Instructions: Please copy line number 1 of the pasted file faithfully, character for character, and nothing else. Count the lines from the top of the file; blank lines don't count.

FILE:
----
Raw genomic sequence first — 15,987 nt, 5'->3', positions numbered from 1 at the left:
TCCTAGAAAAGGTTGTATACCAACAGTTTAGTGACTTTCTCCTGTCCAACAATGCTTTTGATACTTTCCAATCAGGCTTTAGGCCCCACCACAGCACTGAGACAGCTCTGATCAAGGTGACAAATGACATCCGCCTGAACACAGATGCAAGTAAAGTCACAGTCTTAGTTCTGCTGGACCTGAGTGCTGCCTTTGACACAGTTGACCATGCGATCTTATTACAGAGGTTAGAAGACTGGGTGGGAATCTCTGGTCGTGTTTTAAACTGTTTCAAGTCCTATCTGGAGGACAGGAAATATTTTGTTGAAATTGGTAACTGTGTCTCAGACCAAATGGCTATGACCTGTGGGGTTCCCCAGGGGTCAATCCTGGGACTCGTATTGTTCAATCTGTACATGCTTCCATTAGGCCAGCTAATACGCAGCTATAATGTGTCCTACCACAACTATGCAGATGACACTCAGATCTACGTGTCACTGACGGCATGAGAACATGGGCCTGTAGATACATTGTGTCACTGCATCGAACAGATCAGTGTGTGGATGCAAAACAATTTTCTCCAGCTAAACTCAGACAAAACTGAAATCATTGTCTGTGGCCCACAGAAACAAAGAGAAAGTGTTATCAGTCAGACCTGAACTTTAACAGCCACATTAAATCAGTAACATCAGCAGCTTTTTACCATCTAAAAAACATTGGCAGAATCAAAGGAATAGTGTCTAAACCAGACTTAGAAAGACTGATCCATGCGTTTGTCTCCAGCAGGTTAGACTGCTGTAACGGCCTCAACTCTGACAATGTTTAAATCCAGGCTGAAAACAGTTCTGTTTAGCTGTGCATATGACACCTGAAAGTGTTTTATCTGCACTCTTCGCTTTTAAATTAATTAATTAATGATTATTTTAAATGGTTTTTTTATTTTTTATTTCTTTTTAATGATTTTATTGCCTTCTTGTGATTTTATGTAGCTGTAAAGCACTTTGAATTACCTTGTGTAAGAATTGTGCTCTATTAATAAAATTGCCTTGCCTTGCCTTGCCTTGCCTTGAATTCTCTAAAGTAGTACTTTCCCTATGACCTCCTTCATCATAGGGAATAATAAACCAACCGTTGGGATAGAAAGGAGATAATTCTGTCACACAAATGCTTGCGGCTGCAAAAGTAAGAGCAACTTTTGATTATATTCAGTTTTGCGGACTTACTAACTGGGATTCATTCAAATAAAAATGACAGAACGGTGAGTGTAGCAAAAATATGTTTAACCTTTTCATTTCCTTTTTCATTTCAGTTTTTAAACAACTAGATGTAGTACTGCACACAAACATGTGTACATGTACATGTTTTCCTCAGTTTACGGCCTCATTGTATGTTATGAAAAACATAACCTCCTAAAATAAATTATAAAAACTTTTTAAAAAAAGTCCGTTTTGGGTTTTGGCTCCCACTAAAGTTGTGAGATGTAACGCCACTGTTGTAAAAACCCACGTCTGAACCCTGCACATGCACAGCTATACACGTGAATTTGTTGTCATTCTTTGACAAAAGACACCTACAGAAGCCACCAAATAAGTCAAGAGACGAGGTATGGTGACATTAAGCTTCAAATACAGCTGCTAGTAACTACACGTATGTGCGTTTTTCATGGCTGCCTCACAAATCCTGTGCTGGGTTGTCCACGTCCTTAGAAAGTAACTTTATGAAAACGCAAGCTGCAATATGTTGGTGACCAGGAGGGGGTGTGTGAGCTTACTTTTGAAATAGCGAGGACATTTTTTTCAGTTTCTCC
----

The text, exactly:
Raw genomic sequence first — 15,987 nt, 5'->3', positions numbered from 1 at the left: